When a patient with an ACL injury is initially seen for evaluation in the clinic, the doctor may order X-rays to look for any possible fractures. The doctor may also order an MRI scan to evaluate the ACL and to check for evidence of injury to other knee ligaments, meniscus cartilage, or articular cartilage.(7) Once an accurate diagnosis has been made the doctor and patient can then move forward with treatment options. Although surgery is sometimes necessary, not everyone who has an ACL injury is a candidate for surgery. As a result treating ACL injuries can either be surgical or nonsurgical. The decision to have ACL surgery depends on many factors, including the severity of the injury, patient’s age, and the patient’s activity level.(8) If surgery is chosen to be the best option, the patient will undergo ACL reconstruction. In ACL reconstruction the ligament is not repaired but instead is reconstructed usually with minimally invasive surgery using an arthroscope.(9) The surgeon will remove the torn ACL and create a new one using a graft.(8) ACL grafts can be made from patella tendons, cadaver tendons and the hamstring tendons know as gracilis and semitendinosus. The old fragments of ruptured ACL are removed and the size of the intercondylar notch where the ACL runs is assessed. The graft material is then placed in and suture material is threaded through the tunnels with the tendon graft attached and is then pulled into position and the ends are firmly fixed using various forms of fixation such as re-sorbable screws.(10) Surgery usually does not occur immediately after the injury but may be delayed three to four weeks to allow the initial swelling and bleeding to decrease. This will also allow a plan to be drawn up.(9)
Moving from the surgical aspect, partial ACL tears are usually managed conservatively by enhancing the range of motions, strengthening, and addressing proper biomechanics by an experienced physical therapist.(8) Progressive physical therapy and rehabilitation can restore the knee to a condition close to its pre-injury state and educate the patient on how to prevent instability.(7)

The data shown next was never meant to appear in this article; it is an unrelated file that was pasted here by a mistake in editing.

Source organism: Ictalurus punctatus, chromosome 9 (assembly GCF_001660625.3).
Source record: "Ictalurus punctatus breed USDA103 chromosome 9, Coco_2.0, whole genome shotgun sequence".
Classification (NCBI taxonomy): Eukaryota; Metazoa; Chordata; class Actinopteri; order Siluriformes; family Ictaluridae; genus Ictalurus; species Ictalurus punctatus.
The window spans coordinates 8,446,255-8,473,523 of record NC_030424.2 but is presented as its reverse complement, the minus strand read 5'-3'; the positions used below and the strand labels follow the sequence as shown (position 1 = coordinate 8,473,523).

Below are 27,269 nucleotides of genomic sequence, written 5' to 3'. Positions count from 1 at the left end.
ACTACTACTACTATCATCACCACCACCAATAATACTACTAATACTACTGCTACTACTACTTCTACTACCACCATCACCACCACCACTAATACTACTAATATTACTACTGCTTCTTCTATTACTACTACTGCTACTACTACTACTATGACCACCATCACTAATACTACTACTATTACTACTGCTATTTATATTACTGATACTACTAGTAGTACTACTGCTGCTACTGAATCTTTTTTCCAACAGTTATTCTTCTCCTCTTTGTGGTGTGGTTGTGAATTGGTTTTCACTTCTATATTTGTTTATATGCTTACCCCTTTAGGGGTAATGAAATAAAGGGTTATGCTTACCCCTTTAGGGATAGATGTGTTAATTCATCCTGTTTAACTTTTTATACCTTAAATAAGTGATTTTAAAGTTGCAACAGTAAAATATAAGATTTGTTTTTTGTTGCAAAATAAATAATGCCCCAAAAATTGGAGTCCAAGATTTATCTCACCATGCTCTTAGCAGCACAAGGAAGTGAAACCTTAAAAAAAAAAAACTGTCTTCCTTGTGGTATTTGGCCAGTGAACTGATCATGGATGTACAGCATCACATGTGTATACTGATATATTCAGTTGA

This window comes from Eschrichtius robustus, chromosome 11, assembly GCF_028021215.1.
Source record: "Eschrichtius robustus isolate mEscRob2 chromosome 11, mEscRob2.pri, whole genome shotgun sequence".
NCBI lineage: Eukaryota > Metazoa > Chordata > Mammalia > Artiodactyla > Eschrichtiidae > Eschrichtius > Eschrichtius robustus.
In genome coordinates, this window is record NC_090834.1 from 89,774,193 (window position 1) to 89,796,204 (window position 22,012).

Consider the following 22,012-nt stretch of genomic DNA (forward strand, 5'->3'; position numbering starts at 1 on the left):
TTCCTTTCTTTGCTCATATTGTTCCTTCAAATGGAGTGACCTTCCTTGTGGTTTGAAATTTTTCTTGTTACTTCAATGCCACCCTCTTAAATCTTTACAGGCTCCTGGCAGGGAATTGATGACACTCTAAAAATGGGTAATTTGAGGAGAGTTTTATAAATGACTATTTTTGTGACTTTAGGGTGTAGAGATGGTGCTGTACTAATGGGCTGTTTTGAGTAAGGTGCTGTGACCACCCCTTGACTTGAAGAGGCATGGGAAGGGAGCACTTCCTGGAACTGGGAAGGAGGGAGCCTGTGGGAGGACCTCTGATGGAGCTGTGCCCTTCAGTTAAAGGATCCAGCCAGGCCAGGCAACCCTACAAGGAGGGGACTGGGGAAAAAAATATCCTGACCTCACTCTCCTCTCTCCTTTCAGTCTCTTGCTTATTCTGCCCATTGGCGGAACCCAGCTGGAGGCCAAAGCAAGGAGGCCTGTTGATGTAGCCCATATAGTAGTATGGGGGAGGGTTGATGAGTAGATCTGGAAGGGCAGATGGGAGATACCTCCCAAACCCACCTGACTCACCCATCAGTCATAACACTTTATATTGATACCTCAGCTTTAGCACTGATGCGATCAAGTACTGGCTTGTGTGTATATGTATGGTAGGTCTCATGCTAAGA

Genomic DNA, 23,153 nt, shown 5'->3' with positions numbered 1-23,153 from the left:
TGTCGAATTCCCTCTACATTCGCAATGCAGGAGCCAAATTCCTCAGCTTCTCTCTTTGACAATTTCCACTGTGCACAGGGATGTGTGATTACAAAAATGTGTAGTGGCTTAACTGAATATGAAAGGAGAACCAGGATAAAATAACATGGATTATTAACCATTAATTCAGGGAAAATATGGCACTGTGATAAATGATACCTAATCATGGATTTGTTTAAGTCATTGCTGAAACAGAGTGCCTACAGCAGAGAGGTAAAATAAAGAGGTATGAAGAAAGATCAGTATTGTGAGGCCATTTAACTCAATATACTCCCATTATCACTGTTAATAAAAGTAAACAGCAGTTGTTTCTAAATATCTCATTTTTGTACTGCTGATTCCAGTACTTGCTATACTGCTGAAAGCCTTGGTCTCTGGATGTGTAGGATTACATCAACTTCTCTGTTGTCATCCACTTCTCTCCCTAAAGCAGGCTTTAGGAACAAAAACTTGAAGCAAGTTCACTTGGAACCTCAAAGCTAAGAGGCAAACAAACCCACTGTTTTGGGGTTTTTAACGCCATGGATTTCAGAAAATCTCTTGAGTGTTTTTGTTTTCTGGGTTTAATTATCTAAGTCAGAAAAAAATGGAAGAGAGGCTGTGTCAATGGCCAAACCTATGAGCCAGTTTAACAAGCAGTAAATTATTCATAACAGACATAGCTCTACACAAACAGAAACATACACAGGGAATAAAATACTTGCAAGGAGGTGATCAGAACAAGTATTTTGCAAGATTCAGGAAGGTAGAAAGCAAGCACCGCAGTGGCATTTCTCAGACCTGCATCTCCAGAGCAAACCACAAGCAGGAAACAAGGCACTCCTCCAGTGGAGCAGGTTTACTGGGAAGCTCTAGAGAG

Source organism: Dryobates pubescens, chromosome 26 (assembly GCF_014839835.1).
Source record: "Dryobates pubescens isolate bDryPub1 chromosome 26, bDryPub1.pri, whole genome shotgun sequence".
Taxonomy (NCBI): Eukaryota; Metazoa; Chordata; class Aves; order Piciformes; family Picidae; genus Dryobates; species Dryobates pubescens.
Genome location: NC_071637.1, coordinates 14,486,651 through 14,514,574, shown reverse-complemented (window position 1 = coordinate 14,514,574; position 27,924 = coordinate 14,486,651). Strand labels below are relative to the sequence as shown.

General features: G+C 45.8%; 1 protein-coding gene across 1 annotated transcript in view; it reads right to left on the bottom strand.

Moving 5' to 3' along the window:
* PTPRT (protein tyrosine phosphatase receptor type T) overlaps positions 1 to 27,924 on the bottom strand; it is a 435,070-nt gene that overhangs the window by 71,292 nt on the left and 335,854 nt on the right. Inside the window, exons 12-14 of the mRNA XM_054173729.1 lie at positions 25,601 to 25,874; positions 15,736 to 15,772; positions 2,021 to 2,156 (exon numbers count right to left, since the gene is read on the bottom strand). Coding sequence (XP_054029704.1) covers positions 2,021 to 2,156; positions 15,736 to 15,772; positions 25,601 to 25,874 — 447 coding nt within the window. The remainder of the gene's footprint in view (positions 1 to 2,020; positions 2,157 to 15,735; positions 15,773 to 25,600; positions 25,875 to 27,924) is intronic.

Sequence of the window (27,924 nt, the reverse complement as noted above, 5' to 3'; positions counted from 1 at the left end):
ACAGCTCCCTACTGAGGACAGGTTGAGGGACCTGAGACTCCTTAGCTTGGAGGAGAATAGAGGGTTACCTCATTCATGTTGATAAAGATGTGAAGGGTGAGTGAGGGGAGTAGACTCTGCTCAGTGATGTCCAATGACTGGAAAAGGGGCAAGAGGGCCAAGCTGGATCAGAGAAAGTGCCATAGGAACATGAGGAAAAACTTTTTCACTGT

However, whether the treatment is surgical or not, understanding and preventing associated meniscal pathology is the key to management of this condition. Both ACL reconstruction and the nonsurgical approach aim to protect the meniscus by modifying activity levels or reconstructing the ACL whilst aiming to restore normal stability in the knee and rejuvenate the level of function prior to the injury.(11)(12)
A rehabilitation program is an essential and integral part of treatment following an ACL injury. The objective of the rehabilitation programme will be to promote muscular strength and to re-establish the knee joint functional stability. Within the programme, the rehabilitative exercises need to be compatible with normal arthrokinematics to avoid abnormal stresses on the articulating surfaces of the tibiofemoral joint and to protect other joint structures from overloading.(13) Post-operative rehabilitation starts immediately by placing the injured leg in a continuous passive motion machine. This achieves two things. Firstly, elevation, which is important to minimise swelling, and secondly early mobility which prevents stiffness. This all happens within the first 24 hours post-surgery. 24 hours after surgery weight bearing is encouraged as well as the use of crutches, however, a knee brace is not usually required as the inserted graft is sufficiently strong. Commonly, the patients are allowed to return to light sporting activities such as running 2-3 months post surgery. By 9 months the patients are introduced to Intensive muscle strengthening, proprioceptive training and start sport-specific training. From 9 months on, a careful return to competitive sport is allowed once the surgeon provides permission. The importance of a slow return is vital as the graft tendon used is removed from its blood supply before being reinserted. New blood vessels need to grow into the tendon re-establishing a blood supply and as a result, it takes 9 months to get back to full strength.(14)(15)
With ACL injuries being one of the worlds most common knee injury, treatments are becoming more modernised as well as advanced and changing a career-ending injury into a 9-month recovery process. This is because of broadening our expansion of the anatomy of the human body which helps both prior injury and its prevention as well as post ACL treatments aiding recovery. Treating ACL injuries now can either be nonsurgical, which would be conservative, or surgical, being ACL reconstruction using grafts. This all depends on the severity of the tear of the ligament as well as the patient’s activity level. Symptoms following an ACL injury are sudden onset and can be traced back to a specific incident or injury. Post-surgery rehabilitation is vital as this allows strengthening of the muscles and re-establishing the knee stability, allowing the knee to get back to how it was prior to the injury or as close as to normal possible. In addition, it educates the patient in injury prevention reducing the likelihood of following injuries.